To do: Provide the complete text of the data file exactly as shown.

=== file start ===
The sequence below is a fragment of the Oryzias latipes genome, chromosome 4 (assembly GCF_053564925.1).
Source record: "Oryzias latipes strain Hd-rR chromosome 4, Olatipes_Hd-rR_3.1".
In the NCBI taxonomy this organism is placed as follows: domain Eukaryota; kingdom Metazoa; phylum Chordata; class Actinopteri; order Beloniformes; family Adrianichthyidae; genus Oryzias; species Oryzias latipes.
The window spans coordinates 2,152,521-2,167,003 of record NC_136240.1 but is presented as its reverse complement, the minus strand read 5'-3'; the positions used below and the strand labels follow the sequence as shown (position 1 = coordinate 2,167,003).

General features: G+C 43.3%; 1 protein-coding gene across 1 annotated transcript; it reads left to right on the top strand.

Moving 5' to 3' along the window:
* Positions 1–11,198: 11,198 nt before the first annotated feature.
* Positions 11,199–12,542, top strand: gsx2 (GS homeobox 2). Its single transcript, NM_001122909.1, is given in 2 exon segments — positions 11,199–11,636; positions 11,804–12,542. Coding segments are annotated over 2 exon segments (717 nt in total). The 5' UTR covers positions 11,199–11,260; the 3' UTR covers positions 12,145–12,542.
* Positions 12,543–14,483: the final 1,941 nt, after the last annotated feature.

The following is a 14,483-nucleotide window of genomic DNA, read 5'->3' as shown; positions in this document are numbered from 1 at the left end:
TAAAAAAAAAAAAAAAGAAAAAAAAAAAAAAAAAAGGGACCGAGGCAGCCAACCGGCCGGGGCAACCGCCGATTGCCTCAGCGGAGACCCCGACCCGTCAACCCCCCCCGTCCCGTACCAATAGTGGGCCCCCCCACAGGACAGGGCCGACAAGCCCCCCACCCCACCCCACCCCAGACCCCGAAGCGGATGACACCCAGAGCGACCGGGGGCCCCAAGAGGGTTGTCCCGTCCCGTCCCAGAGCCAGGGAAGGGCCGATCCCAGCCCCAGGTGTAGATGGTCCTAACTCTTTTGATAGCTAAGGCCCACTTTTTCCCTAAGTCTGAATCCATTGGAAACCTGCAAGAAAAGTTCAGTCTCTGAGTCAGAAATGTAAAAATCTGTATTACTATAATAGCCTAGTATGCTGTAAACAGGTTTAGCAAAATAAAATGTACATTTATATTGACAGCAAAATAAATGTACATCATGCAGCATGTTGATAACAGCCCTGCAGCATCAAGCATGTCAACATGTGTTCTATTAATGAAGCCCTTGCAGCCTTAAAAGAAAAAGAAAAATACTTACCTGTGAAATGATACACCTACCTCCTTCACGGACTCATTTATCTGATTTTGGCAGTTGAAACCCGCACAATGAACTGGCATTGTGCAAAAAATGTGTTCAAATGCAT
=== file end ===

The sequence below is a fragment of the Oryzias latipes genome, chromosome 4 (assembly GCF_053564925.1).
Source record: "Oryzias latipes strain Hd-rR chromosome 4, Olatipes_Hd-rR_3.1".
In the NCBI taxonomy this organism is placed as follows: domain Eukaryota; kingdom Metazoa; phylum Chordata; class Actinopteri; order Beloniformes; family Adrianichthyidae; genus Oryzias; species Oryzias latipes.
The window spans coordinates 2,152,521-2,167,003 of record NC_136240.1 but is presented as its reverse complement, the minus strand read 5'-3'; the positions used below and the strand labels follow the sequence as shown (position 1 = coordinate 2,167,003).

General features: G+C 43.3%; 1 protein-coding gene across 1 annotated transcript; it reads left to right on the top strand.

Moving 5' to 3' along the window:
* Positions 1–11,198: 11,198 nt before the first annotated feature.
* Positions 11,199–12,542, top strand: gsx2 (GS homeobox 2). Its single transcript, NM_001122909.1, is given in 2 exon segments — positions 11,199–11,636; positions 11,804–12,542. Coding segments are annotated over 2 exon segments (717 nt in total). The 5' UTR covers positions 11,199–11,260; the 3' UTR covers positions 12,145–12,542.
* Positions 12,543–14,483: the final 1,941 nt, after the last annotated feature.

The following is a 14,483-nucleotide window of genomic DNA, read 5'->3' as shown; positions in this document are numbered from 1 at the left end:
TAAAAAAAAAAAAAAAGAAAAAAAAAAAAAAAAAAGGGACCGAGGCAGCCAACCGGCCGGGGCAACCGCCGATTGCCTCAGCGGAGACCCCGACCCGTCAACCCCCCCCGTCCCGTACCAATAGTGGGCCCCCCCACAGGACAGGGCCGACAAGCCCCCCACCCCACCCCACCCCAGACCCCGAAGCGGATGACACCCAGAGCGACCGGGGGCCCCAAGAGGGTTGTCCCGTCCCGTCCCAGAGCCAGGGAAGGGCCGATCCCAGCCCCAGGTGTAGATGGTCCTAACTCTTTTGATAGCTAAGGCCCACTTTTTCCCTAAGTCTGAATCCATTGGAAACCTGCAAGAAAAGTTCAGTCTCTGAGTCAGAAATGTAAAAATCTGTATTACTATAATAGCCTAGTATGCTGTAAACAGGTTTAGCAAAATAAAATGTACATTTATATTGACAGCAAAATAAATGTACATCATGCAGCATGTTGATAACAGCCCTGCAGCATCAAGCATGTCAACATGTGTTCTATTAATGAAGCCCTTGCAGCCTTAAAAGAAAAAGAAAAATACTTACCTGTGAAATGATACACCTACCTCCTTCACGGACTCATTTATCTGATTTTGGCAGTTGAAACCCGCACAATGAACTGGCATTGTGCAAAAAATGTGTTCAAATGCAT